OLYMPIA — Rural counties struggling to find and retain skilled workers might find some relief in a bill heard Wednesday by the House Committee on Higher Education.
House Bill 2177 would create a program to pay student tuition and fees for up to 45 credits at a community or technical college located in a rural county.
Thirty out of 39 counties would be affected by this bill. Only King, Pierce, Snohomish, Kitsap, Whatcom, Thurston, Clark, Benton, and Spokane counties are too large to be considered rural counties.
To qualify, a student would have to be pursuing an associate degree or other credentials in a field where the number of students from local programs does not meet the need of local employers. Approved fields include, but are not limited to, nursing, surgical technology, business technology management, education, and certain vocational studies.
Jenny Knoth, a representative for the Port Angeles-based timberland management company Green Crow, came to testify in support of the bill. The market for homes has increased more rapidly than the industry’s ability to hire workers, Knoth said.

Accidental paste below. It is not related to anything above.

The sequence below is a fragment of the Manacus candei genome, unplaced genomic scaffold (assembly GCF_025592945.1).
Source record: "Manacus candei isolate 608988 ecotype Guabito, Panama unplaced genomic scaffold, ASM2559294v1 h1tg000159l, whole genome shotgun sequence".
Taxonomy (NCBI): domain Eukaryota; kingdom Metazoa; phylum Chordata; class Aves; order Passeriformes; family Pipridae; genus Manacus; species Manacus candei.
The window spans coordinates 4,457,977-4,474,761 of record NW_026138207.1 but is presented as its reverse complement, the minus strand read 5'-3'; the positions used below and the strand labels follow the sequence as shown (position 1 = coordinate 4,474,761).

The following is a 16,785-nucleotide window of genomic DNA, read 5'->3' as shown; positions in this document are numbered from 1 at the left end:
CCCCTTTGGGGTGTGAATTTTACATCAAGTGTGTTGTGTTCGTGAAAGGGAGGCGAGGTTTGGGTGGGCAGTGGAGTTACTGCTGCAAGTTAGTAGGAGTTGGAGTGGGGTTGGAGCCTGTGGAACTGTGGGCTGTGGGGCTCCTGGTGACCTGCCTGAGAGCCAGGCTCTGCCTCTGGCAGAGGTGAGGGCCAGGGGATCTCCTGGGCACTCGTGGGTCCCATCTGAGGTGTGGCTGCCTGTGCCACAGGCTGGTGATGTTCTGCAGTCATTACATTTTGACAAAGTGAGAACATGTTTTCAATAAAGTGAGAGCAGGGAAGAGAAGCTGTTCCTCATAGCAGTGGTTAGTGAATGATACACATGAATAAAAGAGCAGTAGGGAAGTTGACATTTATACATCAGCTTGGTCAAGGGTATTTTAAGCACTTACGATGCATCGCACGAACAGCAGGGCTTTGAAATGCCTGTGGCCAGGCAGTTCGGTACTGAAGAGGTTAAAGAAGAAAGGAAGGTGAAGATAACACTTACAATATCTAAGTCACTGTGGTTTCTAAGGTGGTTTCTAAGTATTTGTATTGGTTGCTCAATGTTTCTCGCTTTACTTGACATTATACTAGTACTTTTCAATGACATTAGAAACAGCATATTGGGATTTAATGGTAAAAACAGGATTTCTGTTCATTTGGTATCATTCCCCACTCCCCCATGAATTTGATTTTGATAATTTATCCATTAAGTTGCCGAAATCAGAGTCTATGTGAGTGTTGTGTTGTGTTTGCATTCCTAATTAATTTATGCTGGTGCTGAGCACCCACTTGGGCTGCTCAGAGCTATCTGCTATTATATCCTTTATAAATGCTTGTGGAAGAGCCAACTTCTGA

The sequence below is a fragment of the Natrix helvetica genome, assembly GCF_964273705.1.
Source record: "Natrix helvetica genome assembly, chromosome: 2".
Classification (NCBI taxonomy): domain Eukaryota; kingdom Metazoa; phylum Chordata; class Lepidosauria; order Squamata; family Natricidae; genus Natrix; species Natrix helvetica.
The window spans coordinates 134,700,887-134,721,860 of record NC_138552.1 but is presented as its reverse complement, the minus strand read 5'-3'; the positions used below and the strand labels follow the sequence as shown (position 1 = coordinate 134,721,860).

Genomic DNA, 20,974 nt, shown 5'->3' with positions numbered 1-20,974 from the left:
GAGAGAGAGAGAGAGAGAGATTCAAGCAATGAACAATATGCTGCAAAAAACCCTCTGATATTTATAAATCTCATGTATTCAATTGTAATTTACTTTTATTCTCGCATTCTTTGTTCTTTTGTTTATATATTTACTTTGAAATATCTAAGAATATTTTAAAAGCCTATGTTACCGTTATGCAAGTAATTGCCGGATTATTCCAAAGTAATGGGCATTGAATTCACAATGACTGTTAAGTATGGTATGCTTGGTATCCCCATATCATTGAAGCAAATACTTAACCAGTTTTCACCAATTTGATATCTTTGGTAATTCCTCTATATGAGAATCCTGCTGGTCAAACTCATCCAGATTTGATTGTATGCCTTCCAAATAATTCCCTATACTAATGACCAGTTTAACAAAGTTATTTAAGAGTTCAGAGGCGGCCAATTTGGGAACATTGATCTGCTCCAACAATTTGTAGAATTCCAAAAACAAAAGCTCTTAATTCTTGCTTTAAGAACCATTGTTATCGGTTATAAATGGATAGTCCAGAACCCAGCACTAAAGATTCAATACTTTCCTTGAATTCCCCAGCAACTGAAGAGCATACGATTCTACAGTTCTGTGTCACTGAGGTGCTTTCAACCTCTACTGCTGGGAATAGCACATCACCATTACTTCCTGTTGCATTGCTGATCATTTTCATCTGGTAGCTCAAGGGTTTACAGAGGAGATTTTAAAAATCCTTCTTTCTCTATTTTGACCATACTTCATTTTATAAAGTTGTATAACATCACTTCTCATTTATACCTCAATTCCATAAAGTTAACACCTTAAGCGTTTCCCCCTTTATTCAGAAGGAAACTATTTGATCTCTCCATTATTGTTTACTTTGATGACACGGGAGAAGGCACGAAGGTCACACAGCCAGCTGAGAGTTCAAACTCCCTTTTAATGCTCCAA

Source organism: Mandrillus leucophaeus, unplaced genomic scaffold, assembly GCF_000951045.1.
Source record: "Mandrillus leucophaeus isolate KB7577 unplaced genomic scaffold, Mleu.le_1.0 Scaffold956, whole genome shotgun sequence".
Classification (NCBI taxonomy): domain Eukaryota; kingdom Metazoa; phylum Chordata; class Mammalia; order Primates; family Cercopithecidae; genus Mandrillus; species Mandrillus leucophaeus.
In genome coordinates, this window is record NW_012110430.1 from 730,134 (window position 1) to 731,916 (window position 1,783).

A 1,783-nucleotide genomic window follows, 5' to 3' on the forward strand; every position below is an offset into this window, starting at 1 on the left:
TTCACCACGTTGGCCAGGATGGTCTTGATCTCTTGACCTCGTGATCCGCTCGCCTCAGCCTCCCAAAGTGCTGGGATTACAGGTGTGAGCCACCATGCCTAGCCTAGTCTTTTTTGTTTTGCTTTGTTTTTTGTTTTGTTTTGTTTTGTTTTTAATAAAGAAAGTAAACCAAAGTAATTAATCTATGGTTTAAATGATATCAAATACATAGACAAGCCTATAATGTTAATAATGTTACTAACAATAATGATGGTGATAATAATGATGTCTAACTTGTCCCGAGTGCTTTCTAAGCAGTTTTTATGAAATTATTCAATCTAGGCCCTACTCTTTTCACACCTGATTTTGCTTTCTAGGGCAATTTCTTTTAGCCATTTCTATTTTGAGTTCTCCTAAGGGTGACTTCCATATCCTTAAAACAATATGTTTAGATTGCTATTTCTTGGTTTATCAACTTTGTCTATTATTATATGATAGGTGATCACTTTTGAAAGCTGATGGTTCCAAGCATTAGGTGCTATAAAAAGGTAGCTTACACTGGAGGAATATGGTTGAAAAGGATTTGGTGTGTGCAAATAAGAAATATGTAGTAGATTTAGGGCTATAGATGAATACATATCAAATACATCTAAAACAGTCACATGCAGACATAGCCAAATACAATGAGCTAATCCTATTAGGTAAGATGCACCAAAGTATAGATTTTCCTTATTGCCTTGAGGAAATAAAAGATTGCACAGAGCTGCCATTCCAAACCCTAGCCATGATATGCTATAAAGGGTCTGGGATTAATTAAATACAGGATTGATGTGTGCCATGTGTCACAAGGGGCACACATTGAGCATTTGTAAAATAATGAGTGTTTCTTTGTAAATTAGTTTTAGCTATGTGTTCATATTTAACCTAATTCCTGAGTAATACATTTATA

“We have difficulty finding carpenters and can’t find enough people to build houses,” said Knoth. “What this bill tells us is there are people across the state interested in our students.”
“I feel that this bill will help strengthen our rural communities by providing an educated workforce in the communities that need it,” Wendel said. “Having that sort of guidance would be very helpful, particularly for students in need who are the first in their families going to college.”
The bipartisan bill was cosponsored by Rep. Mike Steele, R-Chelan, Rep. Mike Chapman, D-Port Angeles, Rep. Steve Tharinger, D-Sequim, and Rep. Noel Frame, D-Seattle.
The House Committee on Higher Education will take executive action on HB 2177 at 10 a.m., Friday.